Restaurant Report: Unagi Kabuto in Tokyo
By EDWARD SCHNEIDER
Published: January 1, 2013
For the culinary-minded traveler, any visit to Tokyo should include a dinner of unagi — tender, unctuous grilled freshwater eel. There are genteel eel specialists, like the memorable Yama-no Chaya, which opened in the early 20th century on the leafy grounds of Hie-Jinja Shrine. By contrast, there’s Unagi Kabuto, at 35 a relative newcomer: a friendly, charcoal-smoke-scented storefront in Tokyo’s Ikebukuro neighborhood, whose lively streets are peopled more by touts in skinny suits than by elegant women in kimonos.
Two decades ago at Yama-no Chaya, my wife and I had our very own tatami room. At Kabuto, we shimmied onto two of the 11 chairs at the counter, the pair at the end, with no space for our knees (the others are somewhat roomier). There are also two small tables, but that counter is the place to be: you’ll want to watch the chef and owner, Kazuo Iwai, haul live eels out of a basin, spike them to his cutting board and speedily fillet them just before skewering and grilling. He’s mesmerizingly deft.
Dinner started with a salted cabbage appetizer, then kushiyaki hitotoori, a sequence of skewered grilled eel parts, including delicate silky-textured livers and lightly crunchy heads. At some point each customer was offered the minuscule still-beating heart of a just-dispatched eel, perhaps as a good-natured challenge. Even following instructions and not chewing, and even with a quick beer chaser, these left a bitter taste in the mouth. But for the intrepid eater, it was a challenge not to be declined.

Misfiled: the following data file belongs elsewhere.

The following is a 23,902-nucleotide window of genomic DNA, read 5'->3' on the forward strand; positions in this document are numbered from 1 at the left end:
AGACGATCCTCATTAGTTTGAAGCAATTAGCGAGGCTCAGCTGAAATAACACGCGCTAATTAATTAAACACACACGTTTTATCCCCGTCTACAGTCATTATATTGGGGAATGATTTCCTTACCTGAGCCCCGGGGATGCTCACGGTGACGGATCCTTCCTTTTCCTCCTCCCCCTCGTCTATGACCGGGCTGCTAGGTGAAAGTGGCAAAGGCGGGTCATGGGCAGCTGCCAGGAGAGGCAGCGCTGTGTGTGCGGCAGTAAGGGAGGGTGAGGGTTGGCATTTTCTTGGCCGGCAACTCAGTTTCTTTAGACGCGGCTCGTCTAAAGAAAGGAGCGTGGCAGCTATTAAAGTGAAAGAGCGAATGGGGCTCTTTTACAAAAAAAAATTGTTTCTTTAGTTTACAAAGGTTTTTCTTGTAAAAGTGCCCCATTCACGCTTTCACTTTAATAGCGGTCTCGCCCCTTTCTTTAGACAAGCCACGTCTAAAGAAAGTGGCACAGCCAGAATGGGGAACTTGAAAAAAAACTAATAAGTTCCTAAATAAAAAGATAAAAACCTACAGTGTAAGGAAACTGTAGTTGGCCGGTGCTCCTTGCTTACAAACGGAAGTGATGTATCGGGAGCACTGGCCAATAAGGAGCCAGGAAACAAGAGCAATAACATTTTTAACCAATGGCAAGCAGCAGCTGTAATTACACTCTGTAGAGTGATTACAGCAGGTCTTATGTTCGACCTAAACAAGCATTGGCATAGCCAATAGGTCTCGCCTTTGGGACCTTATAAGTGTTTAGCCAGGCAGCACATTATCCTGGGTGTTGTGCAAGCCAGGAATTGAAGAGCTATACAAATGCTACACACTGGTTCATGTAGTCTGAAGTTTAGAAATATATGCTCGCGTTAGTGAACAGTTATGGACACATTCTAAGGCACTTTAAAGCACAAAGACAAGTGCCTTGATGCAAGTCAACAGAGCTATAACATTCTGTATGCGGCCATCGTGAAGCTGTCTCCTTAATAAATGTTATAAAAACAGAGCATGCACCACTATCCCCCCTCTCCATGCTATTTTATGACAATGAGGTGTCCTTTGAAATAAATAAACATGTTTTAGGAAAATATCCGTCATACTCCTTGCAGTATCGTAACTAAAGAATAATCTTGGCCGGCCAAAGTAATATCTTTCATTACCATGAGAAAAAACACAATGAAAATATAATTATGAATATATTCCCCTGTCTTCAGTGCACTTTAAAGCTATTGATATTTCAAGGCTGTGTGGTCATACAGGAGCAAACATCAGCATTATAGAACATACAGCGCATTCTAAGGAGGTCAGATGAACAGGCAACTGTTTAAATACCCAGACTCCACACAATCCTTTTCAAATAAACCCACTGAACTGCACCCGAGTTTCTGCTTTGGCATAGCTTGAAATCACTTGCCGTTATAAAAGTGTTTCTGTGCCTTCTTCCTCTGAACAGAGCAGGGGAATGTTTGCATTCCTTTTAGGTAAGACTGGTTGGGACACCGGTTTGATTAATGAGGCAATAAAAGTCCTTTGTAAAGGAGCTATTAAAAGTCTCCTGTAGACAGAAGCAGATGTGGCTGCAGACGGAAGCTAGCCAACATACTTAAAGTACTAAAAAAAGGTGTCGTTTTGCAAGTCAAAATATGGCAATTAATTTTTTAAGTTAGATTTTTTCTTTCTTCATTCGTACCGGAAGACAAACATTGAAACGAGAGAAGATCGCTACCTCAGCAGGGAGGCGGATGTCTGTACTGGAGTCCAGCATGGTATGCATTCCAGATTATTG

The main course options include the familiar sweet-savory glazed eel (okabayaki) and something you don’t see as often: unglazed eel (shirayaki), simply grilled over charcoal and served with salt on the side. Each is offered in small, medium and large portions (medium — toku — was just right). The grilling is done with keen attention, and the result is as impeccable as the surroundings are informal; the shirayaki, in particular, was a revelation in its clarity of flavor. Rice, homemade pickles and a clear soup with eel liver end the meal.
If you don’t speak Japanese, you’ll need help making a reservation. We did it through our hotel, the Park Hyatt, whose concierge also printed out a local map and previewed the menu. But once you’re there, the welcome is warm; one staff member speaks some English, and the goal is to make sure that everyone has a good time. We certainly did.
Unagi Kabuto, 2-53-2 Ikebukuro, Toshima-ku, Tokyo; (81-3) 3983-8608. Dinner for two without drinks (tipping is not customary) is 9,500 yen, or $115, at 83 yen to the dollar. Cash only.